Dorn v. Vivint, Inc.

Filing 110

OPINION AND ORDER: it is ORDERED that: 1) The plaintiffs' 93 motion for leave to supplement is granted; 2) The plaintiffs shall, by 2/19/2021, file Lindsay Gill's supplemental expert report (doc. no. 93 - 1) as a supplement to their r eply brief in support of their 52 motion for class certification; The clerk's office shall link the supplement to the exhibits previously filed under seal (doc. no. 96 - 1); 3) Defendant Vivint, Inc.'s 81 motion to exclude the expert r eport and testimony of Lindsay Gill is denied without prejudice; Defendant Vivint, Inc. may file a motion to exclude Gill's supplemented report and testimony by 5:00 p.m. on 3/12/2021; 4) Defendant Vivint, Inc. may file a surreply in opposition to the plaintiffs' motion for class certification by 5:00 p.m. on 3/19/2021. Signed by Honorable Judge Myron H. Thompson on 2/16/2021. (amf, )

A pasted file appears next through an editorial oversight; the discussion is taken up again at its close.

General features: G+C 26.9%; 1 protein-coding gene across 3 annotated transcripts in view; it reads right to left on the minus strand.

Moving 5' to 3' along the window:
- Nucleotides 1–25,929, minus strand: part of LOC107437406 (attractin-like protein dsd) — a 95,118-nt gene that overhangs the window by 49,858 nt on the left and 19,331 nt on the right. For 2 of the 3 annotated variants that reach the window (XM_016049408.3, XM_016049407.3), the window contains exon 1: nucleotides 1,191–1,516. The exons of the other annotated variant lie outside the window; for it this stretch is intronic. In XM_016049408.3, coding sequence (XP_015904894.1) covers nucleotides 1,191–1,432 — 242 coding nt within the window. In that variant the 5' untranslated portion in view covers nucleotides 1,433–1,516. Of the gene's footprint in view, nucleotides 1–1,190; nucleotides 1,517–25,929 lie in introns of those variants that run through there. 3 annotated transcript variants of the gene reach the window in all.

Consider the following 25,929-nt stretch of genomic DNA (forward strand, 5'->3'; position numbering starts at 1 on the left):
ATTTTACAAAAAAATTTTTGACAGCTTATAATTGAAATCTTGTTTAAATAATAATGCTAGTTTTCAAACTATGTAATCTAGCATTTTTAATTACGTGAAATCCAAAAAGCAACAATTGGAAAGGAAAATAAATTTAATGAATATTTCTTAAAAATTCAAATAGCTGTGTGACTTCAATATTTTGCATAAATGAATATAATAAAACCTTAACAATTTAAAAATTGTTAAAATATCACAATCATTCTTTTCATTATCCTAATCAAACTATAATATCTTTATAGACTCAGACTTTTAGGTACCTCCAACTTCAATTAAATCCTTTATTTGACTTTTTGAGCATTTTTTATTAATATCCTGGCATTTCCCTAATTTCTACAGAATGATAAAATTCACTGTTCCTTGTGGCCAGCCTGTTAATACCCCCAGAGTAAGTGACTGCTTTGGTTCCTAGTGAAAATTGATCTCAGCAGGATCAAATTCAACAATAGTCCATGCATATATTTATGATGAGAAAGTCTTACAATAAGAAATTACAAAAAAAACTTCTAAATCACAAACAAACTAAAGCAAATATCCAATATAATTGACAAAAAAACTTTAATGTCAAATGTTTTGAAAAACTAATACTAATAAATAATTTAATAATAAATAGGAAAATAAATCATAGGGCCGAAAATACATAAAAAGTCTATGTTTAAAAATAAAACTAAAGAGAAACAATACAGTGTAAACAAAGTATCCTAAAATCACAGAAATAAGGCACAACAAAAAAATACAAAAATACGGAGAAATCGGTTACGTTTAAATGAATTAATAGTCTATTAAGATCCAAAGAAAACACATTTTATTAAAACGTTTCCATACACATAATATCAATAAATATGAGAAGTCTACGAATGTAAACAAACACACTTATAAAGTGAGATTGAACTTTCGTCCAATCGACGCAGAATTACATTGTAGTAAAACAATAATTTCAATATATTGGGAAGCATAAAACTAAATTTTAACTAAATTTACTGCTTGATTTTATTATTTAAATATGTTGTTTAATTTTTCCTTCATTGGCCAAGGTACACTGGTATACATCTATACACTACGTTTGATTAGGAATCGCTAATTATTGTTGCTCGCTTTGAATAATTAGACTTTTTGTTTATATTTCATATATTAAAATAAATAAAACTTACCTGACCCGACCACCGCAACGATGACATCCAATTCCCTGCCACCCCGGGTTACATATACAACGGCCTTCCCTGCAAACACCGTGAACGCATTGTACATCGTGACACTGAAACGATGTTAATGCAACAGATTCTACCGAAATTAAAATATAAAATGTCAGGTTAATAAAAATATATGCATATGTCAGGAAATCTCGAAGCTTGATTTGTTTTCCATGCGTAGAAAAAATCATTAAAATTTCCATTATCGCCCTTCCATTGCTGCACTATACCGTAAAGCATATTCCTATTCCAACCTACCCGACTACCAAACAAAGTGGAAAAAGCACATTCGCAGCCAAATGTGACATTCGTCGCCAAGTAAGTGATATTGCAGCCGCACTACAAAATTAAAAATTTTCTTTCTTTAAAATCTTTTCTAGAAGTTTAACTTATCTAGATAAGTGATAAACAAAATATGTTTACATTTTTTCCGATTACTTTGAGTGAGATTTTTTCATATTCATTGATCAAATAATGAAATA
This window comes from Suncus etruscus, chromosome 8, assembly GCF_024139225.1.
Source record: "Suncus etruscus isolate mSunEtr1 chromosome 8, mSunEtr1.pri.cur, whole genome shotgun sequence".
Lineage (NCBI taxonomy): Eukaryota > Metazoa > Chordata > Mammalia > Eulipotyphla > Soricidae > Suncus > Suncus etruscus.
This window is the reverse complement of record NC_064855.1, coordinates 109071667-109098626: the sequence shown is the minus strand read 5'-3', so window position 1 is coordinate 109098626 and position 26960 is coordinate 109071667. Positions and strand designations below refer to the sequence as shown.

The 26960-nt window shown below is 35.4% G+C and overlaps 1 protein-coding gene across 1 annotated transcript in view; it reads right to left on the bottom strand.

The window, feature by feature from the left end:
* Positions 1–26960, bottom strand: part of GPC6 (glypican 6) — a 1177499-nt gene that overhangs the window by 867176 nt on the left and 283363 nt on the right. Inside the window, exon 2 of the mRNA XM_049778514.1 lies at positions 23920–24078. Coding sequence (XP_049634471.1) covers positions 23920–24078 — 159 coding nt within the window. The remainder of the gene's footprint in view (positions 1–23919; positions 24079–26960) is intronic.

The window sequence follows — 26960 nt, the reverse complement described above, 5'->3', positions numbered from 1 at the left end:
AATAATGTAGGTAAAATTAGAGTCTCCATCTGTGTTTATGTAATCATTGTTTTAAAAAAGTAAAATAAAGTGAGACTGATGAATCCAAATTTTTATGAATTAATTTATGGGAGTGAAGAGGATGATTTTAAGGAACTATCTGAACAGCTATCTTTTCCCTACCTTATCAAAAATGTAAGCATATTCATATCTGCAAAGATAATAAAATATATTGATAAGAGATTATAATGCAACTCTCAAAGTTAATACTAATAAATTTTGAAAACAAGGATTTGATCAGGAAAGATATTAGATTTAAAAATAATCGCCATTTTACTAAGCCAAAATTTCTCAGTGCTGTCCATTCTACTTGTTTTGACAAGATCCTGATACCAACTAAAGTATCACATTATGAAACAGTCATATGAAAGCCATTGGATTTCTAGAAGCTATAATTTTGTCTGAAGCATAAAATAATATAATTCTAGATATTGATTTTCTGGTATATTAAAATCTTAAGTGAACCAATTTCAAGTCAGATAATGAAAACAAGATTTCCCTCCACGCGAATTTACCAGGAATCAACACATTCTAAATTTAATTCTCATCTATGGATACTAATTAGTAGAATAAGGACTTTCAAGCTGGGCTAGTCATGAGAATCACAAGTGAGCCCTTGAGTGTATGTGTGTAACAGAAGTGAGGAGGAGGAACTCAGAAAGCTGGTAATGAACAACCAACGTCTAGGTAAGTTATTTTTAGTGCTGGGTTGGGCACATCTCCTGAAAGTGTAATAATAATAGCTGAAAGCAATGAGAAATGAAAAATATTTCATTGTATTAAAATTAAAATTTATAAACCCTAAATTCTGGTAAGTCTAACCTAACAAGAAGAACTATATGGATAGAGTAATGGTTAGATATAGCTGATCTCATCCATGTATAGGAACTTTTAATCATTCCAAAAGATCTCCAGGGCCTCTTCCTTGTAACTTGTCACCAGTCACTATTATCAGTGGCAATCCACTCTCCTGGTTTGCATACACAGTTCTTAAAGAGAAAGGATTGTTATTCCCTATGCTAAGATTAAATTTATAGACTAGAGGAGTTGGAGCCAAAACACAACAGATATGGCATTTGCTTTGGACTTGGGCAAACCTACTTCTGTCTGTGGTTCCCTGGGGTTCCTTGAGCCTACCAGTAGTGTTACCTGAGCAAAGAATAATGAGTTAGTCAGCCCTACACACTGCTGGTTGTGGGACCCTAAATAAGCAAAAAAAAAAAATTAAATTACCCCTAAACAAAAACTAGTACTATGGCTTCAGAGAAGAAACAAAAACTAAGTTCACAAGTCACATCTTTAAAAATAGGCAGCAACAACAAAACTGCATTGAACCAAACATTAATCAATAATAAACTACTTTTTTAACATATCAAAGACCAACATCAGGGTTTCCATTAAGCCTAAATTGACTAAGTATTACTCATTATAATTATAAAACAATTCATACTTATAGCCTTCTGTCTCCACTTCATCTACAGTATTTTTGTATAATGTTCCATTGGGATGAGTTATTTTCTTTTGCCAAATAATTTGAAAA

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IN THE DISTRICT COURT OF THE UNITED STATES FOR THE MIDDLE DISTRICT OF ALABAMA, NORTHERN DIVISION TIFFANY DORN, et al., individually and on behalf of all others similarly situated, Plaintiffs, v. VIVINT, INC., Defendant. ) ) ) ) ) ) ) ) ) ) ) ) CIVIL ACTION NO. 2:19cv258-MHT (WO) OPINION AND ORDER Now pending before the court are the plaintiffs’ motion for leave to supplement the reply brief to their motion for class certification with the supplemental expert Inc.’s report motion of to Lindsay Gill exclude testimony of Lindsay Gill. and the defendant expert Vivint, report and For the reasons below, the court will grant the plaintiffs’ motion for leave to supplement and deny without prejudice Vivint’s motion to exclude. I. The plaintiffs BACKGROUND disclosed the expert report of Certified Fraud Examiner Gill in compliance with the deadlines in the uniform scheduling order. Vivint was provided with a copy of this report and deposed Gill. Gill noted in her report and stated during her deposition that her analysis was based on the limited information the company had disclosed and that required additional data to complete her work. she The plaintiffs requested this information from Vivint as part of their third set of discovery requests. company objected to the request, and the The plaintiffs subsequently filed a motion to compel responses. The parties eventually reached an agreement under which the company agreed to produce the requested data, but only for a subset of its accounts. The company provided these data to Gill and, the following day, filed a motion to exclude her expert report and testimony. 2 Several weeks later, the plaintiffs submitted to Vivint an updated version of Gill’s expert report, which had been revised based on the additional customer data. The company deposed Gill again regarding the contents of the supplemental report. also filed the motion to The plaintiffs supplement now before the court, seeking to include Gill’s supplemental report in support of their motion for class certification. The company opposes this motion. II. STANDARD OF REVIEW Federal Rule of Civil Procedure 26 dictates that the parties must disclose their testifying experts and sets the deadlines and requirements for doing so. party’s expert report must include “a A complete statement of all opinions the witness will express and the basis and 26(a)(2)(B)(i). reasons for them.” Fed. R. Civ. P. Under Rule 26(e), parties have a duty to supplement their expert reports “in a timely manner 3 if the party learns that in some material respect the disclosure ... is incomplete or incorrect.” Civ. P. 26(e)(1)(A). These “additions Fed. R. or changes” “must be disclosed by the time the party's pretrial disclosures under Rule 26(a)(3) are due.” Fed. R. Civ. P. 26(e)(2). If a party violates Rule 26(a) or (e), Federal Rule of Civil Procedure 37(c) allows the court to prevent the party from using the expert evidence “unless the failure was substantially justified or is harmless.” See also OFS Fitel, LLC v. Epstein, Becker and Green, P.C., 549 F.3d 1344, 1363 (11th Cir. 2008). has “broad discretion” to exclude The court untimely expert analysis, even if the party has designated the analysis as a “supplemental report.” Guevara v. NCL (Bahama) Ltd., 920 F.3d 710, 718 (11th Cir. 2019). 4 III. Vivint argues accurately be DISCUSSION that Gill’s considered a updated report supplement cannot because it contains new opinions based on new methodology. company says considered that an the untimely report effort should to shore The instead up be Gill’s analysis long after the deadline for expert disclosures passed. And company, asked is for this untimeliness, self-inflicted: the relevant according to the plaintiffs should have earlier, before Gill data produced her original report. Rule 26(e) does not give a party license to supplement a previously filed expert report merely to remedy a deficiency or address criticisms. Supplementation is appropriate “for the narrow purpose of correcting inaccuracies or adding information that was not available at the time of the initial report.” Companhia Energetica Potiguar v. Caterpillar Inc., No. 14cv24277, 2016 WL 3102225, at *6 (S.D. Fla. June 2, 5 2016) (Goodman, M.J.). Courts must carefully distinguish between this sort of “true supplementation” and mere “gamesmanship.” Packaging, LLC, 568 Gallagher v. Southern Source F. Supp. 2d 624, 631 (E.D.N.C. 2008) (Dever, J.). It is clear this supplemental report is not the result of gamesmanship. Indeed, the major source of delay in this case has been Vivint, not the plaintiffs. The company drew out the discovery process for months, leaving plaintiffs without access to the data relevant to Gill’s second report until after the deadline for expert disclosures additional carte had information blanche fundamentally to passed. certainly overhaul change her Receiving this did not give completely her report conclusions. Gill However, or the supplemental report offered by the plaintiffs merely builds on and refines the conclusions of the initial report Because based this on is Gill’s analysis exactly the 6 of the type of new data. additional information that courts have found to be acceptable as supplementation, see Guevara v. NCL (Bahamas) Ltd., 920 F.3d 710, 719 (11th Cir. 2019) (finding that the district court did not abuse its discretion in allowing portions of a supplemental report that “incorporated or relied upon [the other party’s] late discovery”); Deere & Co. v. FIMCO Inc., 260 F. Supp. 3d 830, 837 (W.D. Ky. 2017) (Russell, J.) (holding 700 pages containing over acceptable because it did that of not new change a supplement evidence the was earlier opinions or theories), the plaintiffs were required to produce it under Rule 26(e). It is true that, as Vivint points out, the plaintiffs failed to request the data Gill relies on in her supplemental analysis before her initial report was due. neither However, the court is convinced that this was mismanagement of the case nor a deliberate effort to spring new evidence on the company after the deadline for expert reports had passed. 7 Instead, the delay is the predictable result of Vivint’s failure to respond to discovery requests in a timely and thorough manner. The communications plaintiffs with have opposing produced counsel in numerous which they objected to the company’s slow and deficient discovery responses in the months before Gill produced her original report, revealing a pattern of foot-dragging by the company that undermined the plaintiffs’ ability to identify There is and no obtain the indication information that the they needed. plaintiffs were dilatory in trying to obtain the data used in Gill’s supplemental report: they requested it far before the close of discovery, and the company delayed responding for so compel. long that the plaintiffs filed a motion to Indeed, while the plaintiffs waited only five days after submitting Gill’s initial report to request the additional information she required, it took the company over five months to 8 ultimately produce that information. Vivint cannot force the plaintiffs to shoulder the cost of its own intransigence. Even if the court were to find that this motion to supplement was actually an untimely attempt to bolster Gill’s expert report, there is a lack of sufficient prejudice to support its exclusion. See Fed. R. Civ. P. 37(c)(1); Thompson v. Merrill, No. 2:16cv783, 2020 WL 4756598, at *2 (M.D. Ala. Aug. 17, 2020) (Marks, C.J.). The determination of whether a party's expert evidence should be excluded under Rule 37(c) within the “broad discretion” of the court. lies Abdulla v. Klosinski, 898 F. Supp. 2d 1348, 1359 (S.D. Ga. 2012) (Hall, J.). was Here, there is no indication that Vivint surprised or supplemental report. unduly prejudiced by Gill’s In both her original report and at her deposition, Gill made clear that she intended to perform a more thorough additional data from analysis the company. once she And received since the conclusions expressed in the supplemental report are in 9 line with those in the initial report, the company cannot claim to have been caught unawares by either the existence of the report or the analysis it contained. See Rockhill-Anderson v. Deere & Co., 994 F. Supp. 2d 1224, 1233 (M.D. Ala. 2014) (Watkins, C.J.) (finding little prejudice where an expert’s “ultimate opinion did not change” in the supplemental report and “his new analysis was based on information that always has been within” the possession of the objecting party). Plaintiffs depose Gill also once supplemental The deposition, which to again, report deposition. volunteered and to company the court the is they not company allow provided weeks persuaded agreed Vivint to the before that and to the this which provided the company with an opportunity to satisfy any questions burdensome. it had about Gill’s work, was unduly Nor does the court find that the need for Vivint to seek leave from the court to file a motion pursuant to Daubert v. Merrell Dow Pharms., Inc., 509 10 U.S. 579 (1993), plaintiffs’ motion or a surreply for class in opposition certification to is prejudicial, given the plaintiffs’ lack of opposition to these motions and the fact that the court now grants them. Thus, would be no grounds to exclude Gill’s supplemental expert report even if the court found that it was untimely. * * * Accordingly, it is ORDERED that: (1) The plaintiffs’ motion for leave to supplement (doc. no. 93) is granted. (2) The plaintiffs shall, by February 19, 2021, file Lindsay Gill’s supplemental expert report (doc. no. 93-1) as a supplement to their reply brief in support of their motion for class certification (doc. no. 52). The clerk’s office shall link the supplement to the exhibits previously filed under seal (doc. no. 96-1). (3) Defendant Vivint, Inc.’s motion to exclude the 11 expert report and testimony of Lindsay Gill (doc. no. 81) is denied without prejudice. Defendant Vivint, Inc. may file a motion to exclude Gill’s supplemented report and testimony by 5:00 p.m. on March 12, 2021. (4) Defendant Vivint, Inc. may file a surreply in opposition to the plaintiffs’ motion for class certification by 5:00 p.m. on March 19, 2021. DONE, this the 16th day of February, 2021. /s/ Myron H. Thompson UNITED STATES DISTRICT JUDGE 12